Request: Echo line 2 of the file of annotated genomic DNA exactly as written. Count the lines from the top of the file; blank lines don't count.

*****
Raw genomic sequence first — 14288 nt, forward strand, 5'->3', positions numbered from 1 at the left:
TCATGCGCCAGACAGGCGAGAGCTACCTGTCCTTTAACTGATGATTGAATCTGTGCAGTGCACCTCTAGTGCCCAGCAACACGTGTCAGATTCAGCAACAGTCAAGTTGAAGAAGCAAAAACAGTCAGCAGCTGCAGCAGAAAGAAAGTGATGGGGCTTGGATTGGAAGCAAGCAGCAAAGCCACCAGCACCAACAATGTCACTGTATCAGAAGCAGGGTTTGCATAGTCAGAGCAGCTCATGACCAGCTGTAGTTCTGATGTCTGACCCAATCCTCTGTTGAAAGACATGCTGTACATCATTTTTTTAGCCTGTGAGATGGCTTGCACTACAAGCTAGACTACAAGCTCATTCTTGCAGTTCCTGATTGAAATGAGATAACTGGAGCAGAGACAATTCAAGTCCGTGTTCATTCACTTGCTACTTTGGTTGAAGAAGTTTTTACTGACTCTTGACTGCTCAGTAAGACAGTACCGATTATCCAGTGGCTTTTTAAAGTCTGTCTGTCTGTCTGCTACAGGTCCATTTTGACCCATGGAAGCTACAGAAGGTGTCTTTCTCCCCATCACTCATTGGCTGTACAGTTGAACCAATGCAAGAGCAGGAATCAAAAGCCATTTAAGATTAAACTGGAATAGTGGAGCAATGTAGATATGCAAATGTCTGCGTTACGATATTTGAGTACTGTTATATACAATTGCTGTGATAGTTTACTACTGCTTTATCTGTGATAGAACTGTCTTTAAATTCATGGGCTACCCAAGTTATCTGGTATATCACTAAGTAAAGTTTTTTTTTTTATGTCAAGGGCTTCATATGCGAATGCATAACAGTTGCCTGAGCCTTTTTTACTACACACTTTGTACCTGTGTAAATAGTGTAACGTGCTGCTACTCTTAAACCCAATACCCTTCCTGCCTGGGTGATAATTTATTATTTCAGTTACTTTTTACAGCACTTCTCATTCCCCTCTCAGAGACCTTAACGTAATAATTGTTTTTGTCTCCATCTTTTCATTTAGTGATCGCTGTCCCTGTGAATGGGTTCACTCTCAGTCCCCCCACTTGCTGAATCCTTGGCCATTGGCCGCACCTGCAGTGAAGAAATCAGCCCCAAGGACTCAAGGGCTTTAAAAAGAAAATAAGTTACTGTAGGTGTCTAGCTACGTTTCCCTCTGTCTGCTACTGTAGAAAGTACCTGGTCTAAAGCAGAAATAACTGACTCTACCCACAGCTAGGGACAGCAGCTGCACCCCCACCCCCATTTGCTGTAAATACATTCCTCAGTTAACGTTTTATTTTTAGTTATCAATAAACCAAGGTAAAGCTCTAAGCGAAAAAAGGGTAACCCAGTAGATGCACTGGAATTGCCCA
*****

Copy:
TCATGCGCCAGACAGGCGAGAGCTACCTGTCCTTTAACTGATGATTGAATCTGTGCAGTGCACCTCTAGTGCCCAGCAACACGTGTCAGATTCAGCAACAGTCAAGTTGAAGAAGCAAAAACAGTCAGCAGCTGCAGCAGAAAGAAAGTGATGGGGCTTGGATTGGAAGCAAGCAGCAAAGCCACCAGCACCAACAATGTCACTGTATCAGAAGCAGGGTTTGCATAGTCAGAGCAGCTCATGACCAGCTGTAGTTCTGATGTCTGACCCAATCCTCTGTTGAAAGACATGCTGTACATCATTTTTTTAGCCTGTGAGATGGCTTGCACTACAAGCTAGACTACAAGCTCATTCTTGCAGTTCCTGATTGAAATGAGATAACTGGAGCAGAGACAATTCAAGTCCGTGTTCATTCACTTGCTACTTTGGTTGAAGAAGTTTTTACTGACTCTTGACTGCTCAGTAAGACAGTACCGATTATCCAGTGGCTTTTTAAAGTCTGTCTGTCTGTCTGCTACAGGTCCATTTTGACCCATGGAAGCTACAGAAGGTGTCTTTCTCCCCATCACTCATTGGCTGTACAGTTGAACCAATGCAAGAGCAGGAATCAAAAGCCATTTAAGATTAAACTGGAATAGTGGAGCAATGTAGATATGCAAATGTCTGCGTTACGATATTTGAGTACTGTTATATACAATTGCTGTGATAGTTTACTACTGCTTTATCTGTGATAGAACTGTCTTTAAATTCATGGGCTACCCAAGTTATCTGGTATATCACTAAGTAAAGTTTTTTTTTTTATGTCAAGGGCTTCATATGCGAATGCATAACAGTTGCCTGAGCCTTTTTTACTACACACTTTGTACCTGTGTAAATAGTGTAACGTGCTGCTACTCTTAAACCCAATACCCTTCCTGCCTGGGTGATAATTTATTATTTCAGTTACTTTTTACAGCACTTCTCATTCCCCTCTCAGAGACCTTAACGTAATAATTGTTTTTGTCTCCATCTTTTCATTTAGTGATCGCTGTCCCTGTGAATGGGTTCACTCTCAGTCCCCCCACTTGCTGAATCCTTGGCCATTGGCCGCACCTGCAGTGAAGAAATCAGCCCCAAGGACTCAAGGGCTTTAAAAAGAAAATAAGTTACTGTAGGTGTCTAGCTACGTTTCCCTCTGTCTGCTACTGTAGAAAGTACCTGGTCTAAAGCAGAAATAACTGACTCTACCCACAGCTAGGGACAGCAGCTGCACCCCCACCCCCATTTGCTGTAAATACATTCCTCAGTTAACGTTTTATTTTTAGTTATCAATAAACCAAGGTAAAGCTCTAAGCGAAAAAAGGGTAACCCAGTAGATGCACTGGAATTGCCCA